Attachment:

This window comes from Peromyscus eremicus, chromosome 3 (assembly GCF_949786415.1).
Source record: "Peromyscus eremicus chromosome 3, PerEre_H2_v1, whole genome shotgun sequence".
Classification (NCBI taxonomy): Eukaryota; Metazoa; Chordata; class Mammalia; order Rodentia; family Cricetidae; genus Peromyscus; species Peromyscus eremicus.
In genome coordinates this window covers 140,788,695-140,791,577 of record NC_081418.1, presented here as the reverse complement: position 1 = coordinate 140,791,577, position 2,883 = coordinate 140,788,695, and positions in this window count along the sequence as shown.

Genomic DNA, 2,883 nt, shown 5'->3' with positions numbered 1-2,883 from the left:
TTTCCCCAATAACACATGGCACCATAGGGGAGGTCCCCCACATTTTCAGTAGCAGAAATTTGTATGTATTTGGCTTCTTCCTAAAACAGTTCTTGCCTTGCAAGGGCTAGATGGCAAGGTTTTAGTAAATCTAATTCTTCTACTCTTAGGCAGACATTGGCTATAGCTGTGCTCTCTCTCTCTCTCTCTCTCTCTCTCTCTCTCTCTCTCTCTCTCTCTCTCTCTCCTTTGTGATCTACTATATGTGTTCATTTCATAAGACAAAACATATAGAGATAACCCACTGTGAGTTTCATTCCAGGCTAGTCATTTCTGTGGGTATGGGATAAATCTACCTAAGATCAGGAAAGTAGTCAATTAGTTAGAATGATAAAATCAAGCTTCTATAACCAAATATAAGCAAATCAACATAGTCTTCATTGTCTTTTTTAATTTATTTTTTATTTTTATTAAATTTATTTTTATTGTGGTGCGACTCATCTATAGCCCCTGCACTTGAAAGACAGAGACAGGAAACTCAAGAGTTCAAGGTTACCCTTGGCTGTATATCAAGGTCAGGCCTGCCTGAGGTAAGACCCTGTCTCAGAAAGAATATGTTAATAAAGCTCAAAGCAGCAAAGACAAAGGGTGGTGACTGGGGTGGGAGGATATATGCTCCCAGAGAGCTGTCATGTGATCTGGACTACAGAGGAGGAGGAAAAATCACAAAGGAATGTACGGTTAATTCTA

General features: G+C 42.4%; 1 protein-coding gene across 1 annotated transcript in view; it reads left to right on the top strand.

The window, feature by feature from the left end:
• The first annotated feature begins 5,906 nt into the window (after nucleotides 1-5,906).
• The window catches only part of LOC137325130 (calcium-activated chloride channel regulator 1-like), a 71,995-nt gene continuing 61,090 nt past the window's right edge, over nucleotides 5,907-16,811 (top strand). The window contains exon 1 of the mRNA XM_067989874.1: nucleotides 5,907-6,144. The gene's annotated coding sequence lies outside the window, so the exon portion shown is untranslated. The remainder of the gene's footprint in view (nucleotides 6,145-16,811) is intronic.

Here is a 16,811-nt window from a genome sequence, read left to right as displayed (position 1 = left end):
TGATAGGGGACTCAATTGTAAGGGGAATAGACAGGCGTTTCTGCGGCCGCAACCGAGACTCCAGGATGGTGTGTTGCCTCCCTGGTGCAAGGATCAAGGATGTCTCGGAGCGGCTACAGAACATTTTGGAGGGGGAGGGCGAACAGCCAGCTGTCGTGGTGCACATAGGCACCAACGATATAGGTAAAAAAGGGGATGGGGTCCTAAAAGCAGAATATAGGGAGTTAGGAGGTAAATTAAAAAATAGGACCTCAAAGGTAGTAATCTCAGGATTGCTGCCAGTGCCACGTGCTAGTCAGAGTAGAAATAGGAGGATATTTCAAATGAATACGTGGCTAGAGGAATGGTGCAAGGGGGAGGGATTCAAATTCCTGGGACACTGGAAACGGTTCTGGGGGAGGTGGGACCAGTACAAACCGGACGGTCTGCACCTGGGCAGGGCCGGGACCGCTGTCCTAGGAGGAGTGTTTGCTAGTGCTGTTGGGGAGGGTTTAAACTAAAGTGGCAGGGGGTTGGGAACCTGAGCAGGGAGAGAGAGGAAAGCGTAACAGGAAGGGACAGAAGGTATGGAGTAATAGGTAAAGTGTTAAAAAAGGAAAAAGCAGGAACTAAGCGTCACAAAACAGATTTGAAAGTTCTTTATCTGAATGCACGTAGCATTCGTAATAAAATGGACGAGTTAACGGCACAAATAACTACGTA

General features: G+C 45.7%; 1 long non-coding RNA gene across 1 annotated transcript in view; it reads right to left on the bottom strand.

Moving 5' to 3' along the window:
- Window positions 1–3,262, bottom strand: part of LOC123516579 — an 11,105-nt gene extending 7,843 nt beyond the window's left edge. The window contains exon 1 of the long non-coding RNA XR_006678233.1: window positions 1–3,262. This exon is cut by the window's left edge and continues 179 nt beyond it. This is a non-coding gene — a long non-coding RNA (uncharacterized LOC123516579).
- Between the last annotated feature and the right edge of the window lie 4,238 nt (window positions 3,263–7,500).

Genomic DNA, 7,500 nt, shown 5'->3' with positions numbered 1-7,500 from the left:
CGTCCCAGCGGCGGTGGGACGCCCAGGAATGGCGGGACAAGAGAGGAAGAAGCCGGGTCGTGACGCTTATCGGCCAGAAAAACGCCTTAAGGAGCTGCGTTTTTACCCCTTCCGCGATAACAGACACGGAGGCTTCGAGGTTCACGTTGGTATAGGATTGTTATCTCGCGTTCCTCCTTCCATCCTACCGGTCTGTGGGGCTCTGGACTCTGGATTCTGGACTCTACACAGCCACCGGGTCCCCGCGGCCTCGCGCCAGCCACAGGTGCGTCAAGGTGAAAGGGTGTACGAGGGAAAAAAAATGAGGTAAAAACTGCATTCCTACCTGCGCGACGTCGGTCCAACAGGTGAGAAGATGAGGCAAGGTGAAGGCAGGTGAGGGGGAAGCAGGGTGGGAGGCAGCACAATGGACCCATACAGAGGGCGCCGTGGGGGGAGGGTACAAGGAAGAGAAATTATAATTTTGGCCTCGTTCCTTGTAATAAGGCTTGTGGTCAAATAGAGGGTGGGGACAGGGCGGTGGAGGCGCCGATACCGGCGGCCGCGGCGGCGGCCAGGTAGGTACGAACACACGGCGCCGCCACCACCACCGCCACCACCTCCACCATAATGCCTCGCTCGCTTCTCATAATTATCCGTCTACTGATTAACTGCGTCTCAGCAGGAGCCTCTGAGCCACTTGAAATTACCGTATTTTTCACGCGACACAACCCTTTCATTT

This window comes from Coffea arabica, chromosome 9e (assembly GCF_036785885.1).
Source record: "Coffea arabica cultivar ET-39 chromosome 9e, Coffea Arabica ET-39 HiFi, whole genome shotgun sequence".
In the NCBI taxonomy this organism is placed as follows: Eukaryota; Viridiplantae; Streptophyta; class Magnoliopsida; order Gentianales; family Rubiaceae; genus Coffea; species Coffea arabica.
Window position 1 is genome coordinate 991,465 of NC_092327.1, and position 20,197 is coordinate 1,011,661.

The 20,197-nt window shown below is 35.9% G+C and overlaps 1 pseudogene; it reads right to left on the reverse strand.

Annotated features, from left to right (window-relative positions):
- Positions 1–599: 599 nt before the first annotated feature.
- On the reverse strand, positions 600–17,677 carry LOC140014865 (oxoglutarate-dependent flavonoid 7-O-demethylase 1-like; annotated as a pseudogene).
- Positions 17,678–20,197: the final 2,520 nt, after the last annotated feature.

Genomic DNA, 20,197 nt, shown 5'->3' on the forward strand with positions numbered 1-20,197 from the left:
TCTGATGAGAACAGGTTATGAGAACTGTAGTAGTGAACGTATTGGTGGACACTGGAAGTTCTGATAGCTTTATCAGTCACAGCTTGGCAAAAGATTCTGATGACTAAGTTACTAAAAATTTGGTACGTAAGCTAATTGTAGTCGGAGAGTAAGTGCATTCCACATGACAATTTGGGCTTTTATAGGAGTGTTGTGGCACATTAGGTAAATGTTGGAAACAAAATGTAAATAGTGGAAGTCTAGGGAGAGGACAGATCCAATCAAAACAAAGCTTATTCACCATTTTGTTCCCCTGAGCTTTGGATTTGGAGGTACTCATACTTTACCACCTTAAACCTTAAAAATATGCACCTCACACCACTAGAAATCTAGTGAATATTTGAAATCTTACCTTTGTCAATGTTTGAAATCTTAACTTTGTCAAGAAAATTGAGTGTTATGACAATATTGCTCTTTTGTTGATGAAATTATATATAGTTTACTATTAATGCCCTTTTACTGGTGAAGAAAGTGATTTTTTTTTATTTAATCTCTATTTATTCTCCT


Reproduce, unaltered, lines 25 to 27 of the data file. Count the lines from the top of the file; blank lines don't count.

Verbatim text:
- Positions 1–599: 599 nt before the first annotated feature.
- On the reverse strand, positions 600–17,677 carry LOC140014865 (oxoglutarate-dependent flavonoid 7-O-demethylase 1-like; annotated as a pseudogene).
- Positions 17,678–20,197: the final 2,520 nt, after the last annotated feature.